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Seasoning disaster with aluminum

I think I've read every post on the web to make sure I was up-to-date on the convetional wisdom on seasoning an aluminum pan.

I had a perfectly good and decently seasoned professional aluminum saute pan that a friendly house guest vigorously washed in soap (thanks!). So, I reseasoned by wiping the cleaned, heated pan with grapeseed oil (high smoke point) and putting upside down in a 350-degree oven for an hour, then letting it cool.

To start using it, I warmed it up and put in a bit of oil like I always do for cooking an ege and it glued itself to the pan.

What did I do wrong. This pan worked better than Teflon before I decided to "fix" it.

Thank you in advance -- but I am well-aware of just about every technique out there. I can't try them all. I am just wondering if it would help if I did this routine several times, or perhaps I needed to let it sit over night, or cool overnight?

Thanks for any help.

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  1. I confess, I've never heard of seasoning an aluminum pan...

    1. I hadn't either until recently when I got a new 10 qt professional weight aluminum dutch oven at the restaurant supply house. Lo and behold! The instructions said: Season it and gave pretty much the same procedure as for a cast iron pan. I figured I had nothing to lose.
      The first time I used it, it was great. No sticking at all. Cleans up like a non-stick pan. I even let food dry in it overnight once after a party and it cleaned in a flash. No discoloration and I just cooked a tomato sauce this weekend.
      Whether it would have been the same without the seasoning is anybody's guess. I'm just a good girl who follows directions.

      1 Reply
      1. re: MakingSense

        OK, great. Thanks. Can you tell what directions they gave you?

      2. I wonder if I should be letting it dry overnight?

        1. From the directions, the seasoning seems to be intended mostly to prevent discoloration:
          Wash and dry. Coat inside w/light cooking oil, heat slowly until quite hot but "before smoke is visible" (whatever that means.) Turn off heat and let cool. Repeat oiling/heating process. Empty pot when cool and clean with cold water.
          The manufacturer gave a lot of instructions about discoloration due to everything from high alkali foods to boiling plain water.

          I have not used any of my aluminum for cooking eggs with the exception of one calphalon skillet that is used for eggs and only eggs. Sacred rule. Hidden when there are house guests. I put a cheap non-stick in plain view so they can do whatever they want. If they screw that one up, it's no loss. I'll throw it away and buy a new $8 one.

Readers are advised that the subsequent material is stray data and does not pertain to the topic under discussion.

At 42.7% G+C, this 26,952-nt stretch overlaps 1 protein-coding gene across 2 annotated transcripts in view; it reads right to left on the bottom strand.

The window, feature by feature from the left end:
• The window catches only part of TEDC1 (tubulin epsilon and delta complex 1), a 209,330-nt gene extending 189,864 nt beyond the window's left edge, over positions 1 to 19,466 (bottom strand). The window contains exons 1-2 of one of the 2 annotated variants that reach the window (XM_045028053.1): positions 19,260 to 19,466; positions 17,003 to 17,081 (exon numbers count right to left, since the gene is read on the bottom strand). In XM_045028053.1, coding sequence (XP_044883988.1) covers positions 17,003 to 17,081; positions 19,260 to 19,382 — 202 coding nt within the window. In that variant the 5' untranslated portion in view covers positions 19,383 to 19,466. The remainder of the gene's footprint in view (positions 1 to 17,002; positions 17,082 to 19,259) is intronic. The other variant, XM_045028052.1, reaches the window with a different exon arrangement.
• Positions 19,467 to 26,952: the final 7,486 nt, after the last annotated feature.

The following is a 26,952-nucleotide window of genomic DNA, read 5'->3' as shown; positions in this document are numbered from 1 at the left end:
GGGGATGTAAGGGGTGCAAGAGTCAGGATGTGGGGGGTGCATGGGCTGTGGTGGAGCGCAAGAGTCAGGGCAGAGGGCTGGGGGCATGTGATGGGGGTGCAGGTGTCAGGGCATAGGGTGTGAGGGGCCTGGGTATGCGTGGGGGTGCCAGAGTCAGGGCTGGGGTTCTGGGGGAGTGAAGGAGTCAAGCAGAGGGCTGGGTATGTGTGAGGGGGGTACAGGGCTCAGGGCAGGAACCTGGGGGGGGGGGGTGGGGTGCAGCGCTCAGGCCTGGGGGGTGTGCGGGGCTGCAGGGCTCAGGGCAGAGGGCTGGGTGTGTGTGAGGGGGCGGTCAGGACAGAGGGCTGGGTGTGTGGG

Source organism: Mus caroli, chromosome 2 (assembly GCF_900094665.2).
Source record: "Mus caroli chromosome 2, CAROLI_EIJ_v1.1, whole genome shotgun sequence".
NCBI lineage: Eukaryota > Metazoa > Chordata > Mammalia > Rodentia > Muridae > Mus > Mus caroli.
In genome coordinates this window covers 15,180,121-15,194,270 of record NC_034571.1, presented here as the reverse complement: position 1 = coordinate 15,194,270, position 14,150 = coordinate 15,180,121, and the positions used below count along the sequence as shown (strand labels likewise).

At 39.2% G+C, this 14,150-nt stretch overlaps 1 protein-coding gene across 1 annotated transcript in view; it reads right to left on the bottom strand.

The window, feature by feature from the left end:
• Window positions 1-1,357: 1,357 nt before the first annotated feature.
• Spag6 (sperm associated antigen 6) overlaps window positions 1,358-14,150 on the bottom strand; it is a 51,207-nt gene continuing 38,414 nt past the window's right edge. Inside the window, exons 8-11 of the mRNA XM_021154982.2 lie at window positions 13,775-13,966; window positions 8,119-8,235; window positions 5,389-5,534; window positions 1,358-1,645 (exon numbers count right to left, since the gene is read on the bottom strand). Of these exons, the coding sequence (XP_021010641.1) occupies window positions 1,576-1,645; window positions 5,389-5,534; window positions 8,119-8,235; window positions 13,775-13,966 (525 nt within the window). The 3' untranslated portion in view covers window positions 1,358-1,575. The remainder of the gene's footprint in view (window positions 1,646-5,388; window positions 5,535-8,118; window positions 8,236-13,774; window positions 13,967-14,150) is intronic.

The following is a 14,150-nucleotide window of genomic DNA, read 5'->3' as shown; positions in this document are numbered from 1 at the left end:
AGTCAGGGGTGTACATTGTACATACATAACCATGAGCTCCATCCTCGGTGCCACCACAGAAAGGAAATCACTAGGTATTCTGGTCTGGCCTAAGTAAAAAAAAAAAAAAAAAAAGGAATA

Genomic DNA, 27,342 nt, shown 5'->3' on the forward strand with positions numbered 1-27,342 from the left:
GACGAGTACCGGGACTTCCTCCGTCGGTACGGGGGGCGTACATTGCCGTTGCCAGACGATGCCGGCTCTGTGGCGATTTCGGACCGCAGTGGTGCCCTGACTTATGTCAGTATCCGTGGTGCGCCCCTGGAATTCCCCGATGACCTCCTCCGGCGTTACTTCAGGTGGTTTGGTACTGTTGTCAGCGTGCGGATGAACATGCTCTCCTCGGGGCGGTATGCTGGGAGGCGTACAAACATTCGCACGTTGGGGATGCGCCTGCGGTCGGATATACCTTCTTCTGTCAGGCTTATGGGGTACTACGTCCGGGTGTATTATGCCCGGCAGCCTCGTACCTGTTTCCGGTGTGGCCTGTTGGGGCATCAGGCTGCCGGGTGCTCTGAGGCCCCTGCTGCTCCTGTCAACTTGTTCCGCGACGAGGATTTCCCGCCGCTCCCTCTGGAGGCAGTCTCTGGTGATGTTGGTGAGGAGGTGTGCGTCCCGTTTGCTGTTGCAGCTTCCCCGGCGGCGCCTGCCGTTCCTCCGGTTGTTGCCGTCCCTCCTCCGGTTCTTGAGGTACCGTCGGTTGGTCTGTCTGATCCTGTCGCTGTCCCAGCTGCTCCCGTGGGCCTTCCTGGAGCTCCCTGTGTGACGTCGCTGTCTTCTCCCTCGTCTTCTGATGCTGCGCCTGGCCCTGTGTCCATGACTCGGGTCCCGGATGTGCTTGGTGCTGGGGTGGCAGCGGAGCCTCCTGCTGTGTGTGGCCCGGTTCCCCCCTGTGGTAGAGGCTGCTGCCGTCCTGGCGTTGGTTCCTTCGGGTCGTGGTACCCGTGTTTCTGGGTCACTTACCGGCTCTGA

1. I wonder if that is real? Seasoning aluminum! :-/

            I think it is a mistake (or major translational catastrophe) someplace along the line that someone confused the materials with the cast iron counter parts.

            True story happened about 4+ years ago a when a neighbor of mine got a set some soft handled, plain aluminum, pots and pans. They too had instructions to season them and when she did, the handles melted, almost ruining her oven.

            I could not believe that the instructions would state that, but it did. I went over the instructions about a dozen times till it hit. One sentence stated something to the effect _the aluminum pan is made out of a naturally porous material_. I went Bingo! Someone must have did a cut and paste job with cast iron instructions. Plus there was no mention of removing the handles.

            She, somehow settled the matter to her satisfaction after contacting the company.

            -----

            1 Reply
            1. re: RShea78

              Nope. No translation problem. Made in America. Eagleware Mfg. Co. Inc., Rancho Dominguez, CA., USA.
              My pan is professional aluminum from the restaurant supply store, NSF aluminum. Terrific pan.
              This was the first time I had ever heard of seasoning aluminum either. My other stuff is discolored but since I seasoned this one, it hasn't discolored.
              Maybe your neighbor had bought some lower quality Made-in-China stuff. I have some Latin American stuff with really soft handles that might not survive really high oven heat.